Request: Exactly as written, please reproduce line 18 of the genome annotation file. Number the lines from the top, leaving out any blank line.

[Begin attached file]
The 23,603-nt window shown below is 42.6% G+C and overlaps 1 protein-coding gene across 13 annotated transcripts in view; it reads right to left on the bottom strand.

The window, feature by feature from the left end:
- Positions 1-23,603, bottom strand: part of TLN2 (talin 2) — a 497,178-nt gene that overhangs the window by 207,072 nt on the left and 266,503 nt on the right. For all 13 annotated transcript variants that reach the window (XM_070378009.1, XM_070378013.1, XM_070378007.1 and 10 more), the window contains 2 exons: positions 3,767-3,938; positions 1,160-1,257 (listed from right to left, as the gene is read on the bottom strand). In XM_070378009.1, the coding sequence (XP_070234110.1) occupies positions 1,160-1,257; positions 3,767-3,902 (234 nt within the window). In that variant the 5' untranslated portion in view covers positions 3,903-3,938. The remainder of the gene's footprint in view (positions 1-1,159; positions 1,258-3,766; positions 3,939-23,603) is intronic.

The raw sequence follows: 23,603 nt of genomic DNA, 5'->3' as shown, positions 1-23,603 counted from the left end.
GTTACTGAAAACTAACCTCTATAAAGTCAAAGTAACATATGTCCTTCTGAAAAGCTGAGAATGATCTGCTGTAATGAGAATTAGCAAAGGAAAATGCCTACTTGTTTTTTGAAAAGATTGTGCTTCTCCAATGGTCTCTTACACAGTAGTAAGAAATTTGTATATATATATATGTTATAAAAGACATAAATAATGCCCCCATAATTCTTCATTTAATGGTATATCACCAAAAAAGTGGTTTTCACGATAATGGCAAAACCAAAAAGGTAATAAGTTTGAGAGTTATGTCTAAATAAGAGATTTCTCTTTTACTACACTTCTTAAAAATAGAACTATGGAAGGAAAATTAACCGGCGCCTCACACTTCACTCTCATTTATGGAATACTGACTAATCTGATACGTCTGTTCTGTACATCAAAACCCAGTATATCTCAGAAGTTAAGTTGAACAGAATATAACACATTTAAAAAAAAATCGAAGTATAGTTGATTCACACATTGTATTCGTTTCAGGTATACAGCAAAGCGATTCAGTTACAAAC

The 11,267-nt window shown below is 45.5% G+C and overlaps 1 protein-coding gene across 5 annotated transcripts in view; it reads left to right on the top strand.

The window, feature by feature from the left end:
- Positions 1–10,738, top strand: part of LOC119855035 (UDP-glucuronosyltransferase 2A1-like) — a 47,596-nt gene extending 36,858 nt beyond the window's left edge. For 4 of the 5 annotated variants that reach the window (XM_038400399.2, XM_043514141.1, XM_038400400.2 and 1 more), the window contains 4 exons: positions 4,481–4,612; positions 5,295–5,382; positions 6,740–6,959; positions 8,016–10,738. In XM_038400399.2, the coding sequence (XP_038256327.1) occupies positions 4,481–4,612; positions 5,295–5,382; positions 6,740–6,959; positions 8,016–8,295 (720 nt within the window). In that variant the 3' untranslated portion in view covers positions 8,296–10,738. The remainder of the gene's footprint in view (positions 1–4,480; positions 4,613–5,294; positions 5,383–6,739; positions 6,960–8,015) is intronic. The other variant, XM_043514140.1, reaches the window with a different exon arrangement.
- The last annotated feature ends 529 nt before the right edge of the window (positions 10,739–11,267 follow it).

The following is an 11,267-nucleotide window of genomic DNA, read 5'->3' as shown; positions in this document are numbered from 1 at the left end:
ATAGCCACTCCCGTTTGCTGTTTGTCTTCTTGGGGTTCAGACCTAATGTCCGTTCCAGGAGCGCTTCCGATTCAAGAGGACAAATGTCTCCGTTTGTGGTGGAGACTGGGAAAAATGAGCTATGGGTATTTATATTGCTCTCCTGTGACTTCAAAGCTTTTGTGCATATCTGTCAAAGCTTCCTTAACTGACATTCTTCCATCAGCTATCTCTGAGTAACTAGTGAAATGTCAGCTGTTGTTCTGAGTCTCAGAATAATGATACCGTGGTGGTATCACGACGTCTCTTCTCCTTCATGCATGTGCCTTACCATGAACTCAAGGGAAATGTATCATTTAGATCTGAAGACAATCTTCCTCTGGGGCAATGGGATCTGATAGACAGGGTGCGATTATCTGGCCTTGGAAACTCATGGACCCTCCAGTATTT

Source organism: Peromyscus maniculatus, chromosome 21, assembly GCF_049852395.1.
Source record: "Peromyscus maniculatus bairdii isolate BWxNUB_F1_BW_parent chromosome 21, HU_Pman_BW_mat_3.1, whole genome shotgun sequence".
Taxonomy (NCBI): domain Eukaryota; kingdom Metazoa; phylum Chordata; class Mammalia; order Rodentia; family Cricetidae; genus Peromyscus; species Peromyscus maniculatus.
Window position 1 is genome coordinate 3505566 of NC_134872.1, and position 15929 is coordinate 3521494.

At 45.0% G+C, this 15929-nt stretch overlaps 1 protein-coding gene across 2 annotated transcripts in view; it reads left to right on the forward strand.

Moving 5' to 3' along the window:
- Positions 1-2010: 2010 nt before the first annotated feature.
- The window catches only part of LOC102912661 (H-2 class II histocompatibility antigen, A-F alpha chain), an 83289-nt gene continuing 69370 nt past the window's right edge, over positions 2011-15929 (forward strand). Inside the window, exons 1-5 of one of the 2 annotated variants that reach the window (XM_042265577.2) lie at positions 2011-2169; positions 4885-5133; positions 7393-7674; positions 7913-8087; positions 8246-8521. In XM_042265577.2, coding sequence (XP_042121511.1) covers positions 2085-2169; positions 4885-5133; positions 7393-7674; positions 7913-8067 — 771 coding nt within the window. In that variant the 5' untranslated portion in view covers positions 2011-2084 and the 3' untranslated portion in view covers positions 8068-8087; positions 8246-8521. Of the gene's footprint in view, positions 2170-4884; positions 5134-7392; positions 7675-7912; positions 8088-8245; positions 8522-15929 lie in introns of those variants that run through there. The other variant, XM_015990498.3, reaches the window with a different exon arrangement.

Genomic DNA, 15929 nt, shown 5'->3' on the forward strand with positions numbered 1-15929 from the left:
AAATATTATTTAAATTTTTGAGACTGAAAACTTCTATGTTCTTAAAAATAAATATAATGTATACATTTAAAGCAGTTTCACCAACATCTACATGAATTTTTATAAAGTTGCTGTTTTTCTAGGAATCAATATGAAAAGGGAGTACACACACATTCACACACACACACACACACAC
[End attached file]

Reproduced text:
- Positions 1-2010: 2010 nt before the first annotated feature.